Choosing an Excellent Medical Coding and Billing Training
As an instructor for an online school, I know the value of a good training program. I’ve heard horror stories of people spending $10,000 or more on coding or billing training, given false promises, and then not being able to find a job. This article will discuss the value of getting proper training to get a career as a medical coder. Career or vocational training for medical coding should take anywhere from three months to one year. This kind of training doesn’t offer extra classes like Math, English or accounting. It focuses solely on learning to code and bill the patient medical record correctly. A good school should offer training in ICD-9, CPT and HCPCS coding. There should be an option to learn medical terminology and anatomy, if the student did not have similar courses in the recent past. A good training program should have a knowledgeable instructor that you can reach via both e-mail and telephone. Response time to questions should be within 24 to 48 hours. The material should follow a logical format, must be easy to follow, and should contain interactive quizzes and exams. Below, you will find a list of questions to ask and actions to take before enrolling in any program.
- Ask recent graduates of the program if they had a positive experience. Were they able to get questions answered quickly? Do they feel prepared for national certification testing?
- Ask if you have an instructor and what their turnaround time is for answering questions. Additionally, ask if you can call an instructor or if communication is strictly via e-mail.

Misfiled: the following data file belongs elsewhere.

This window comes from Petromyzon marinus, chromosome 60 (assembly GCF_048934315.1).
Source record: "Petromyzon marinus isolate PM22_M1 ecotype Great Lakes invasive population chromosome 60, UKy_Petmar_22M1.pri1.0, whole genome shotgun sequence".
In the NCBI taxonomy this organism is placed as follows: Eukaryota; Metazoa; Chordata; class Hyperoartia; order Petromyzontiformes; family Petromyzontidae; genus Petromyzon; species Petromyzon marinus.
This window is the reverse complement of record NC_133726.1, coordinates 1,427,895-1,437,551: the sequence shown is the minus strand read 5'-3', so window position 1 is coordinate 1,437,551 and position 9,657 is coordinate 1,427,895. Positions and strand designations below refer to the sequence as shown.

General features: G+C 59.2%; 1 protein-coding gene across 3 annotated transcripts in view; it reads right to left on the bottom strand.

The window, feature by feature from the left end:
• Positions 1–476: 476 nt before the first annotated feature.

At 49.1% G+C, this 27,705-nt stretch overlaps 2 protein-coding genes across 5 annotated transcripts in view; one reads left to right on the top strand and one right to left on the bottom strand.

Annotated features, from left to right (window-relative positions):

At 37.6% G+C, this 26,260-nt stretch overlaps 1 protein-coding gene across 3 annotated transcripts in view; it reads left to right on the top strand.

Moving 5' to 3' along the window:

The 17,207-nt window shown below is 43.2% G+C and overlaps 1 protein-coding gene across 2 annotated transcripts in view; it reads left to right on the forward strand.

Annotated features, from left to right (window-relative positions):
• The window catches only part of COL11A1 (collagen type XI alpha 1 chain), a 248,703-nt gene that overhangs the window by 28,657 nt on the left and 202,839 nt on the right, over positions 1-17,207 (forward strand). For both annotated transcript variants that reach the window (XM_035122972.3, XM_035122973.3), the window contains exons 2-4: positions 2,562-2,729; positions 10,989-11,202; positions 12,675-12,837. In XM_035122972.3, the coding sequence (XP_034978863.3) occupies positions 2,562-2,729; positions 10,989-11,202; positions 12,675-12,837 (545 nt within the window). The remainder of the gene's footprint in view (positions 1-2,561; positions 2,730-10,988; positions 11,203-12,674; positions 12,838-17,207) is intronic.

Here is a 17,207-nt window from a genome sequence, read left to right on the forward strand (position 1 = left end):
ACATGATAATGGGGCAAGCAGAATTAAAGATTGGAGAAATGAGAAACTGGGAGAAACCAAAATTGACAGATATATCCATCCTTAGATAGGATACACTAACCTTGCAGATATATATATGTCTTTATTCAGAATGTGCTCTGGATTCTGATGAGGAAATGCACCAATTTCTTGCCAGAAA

- Ask how long the program has been in business.
- Go online and check different coding message boards and ask where others have trained.
- Consult the Better Business Bureau to see if the school has many unresolved complaints against it.
- Does the program include study materials or classes for national certification exams?
- Do you have to buy the coding reference manuals or are they included in tuition?
- Ask about how much time you have to complete the program, and what happens if you go over your enrollment term.
- Compare the cost of the course with other similar programs. If there is a large difference in pricing, ask why.
- Are the sales people making promises of huge income and easy jobs? If so, they are exaggerating, and you may be better served by looking into a different program.
- Whether the course you attend is online or in-person, it is important to understand the reputation of the school, qualifications of the instructors, and to compare quality and pricing with other similar programs. There are many good, solid programs out there, but there are also some unscrupulous businesses with inflated pricing offering unrealistic promises to unsuspecting consumers. Be careful. Be wise. Ask questions.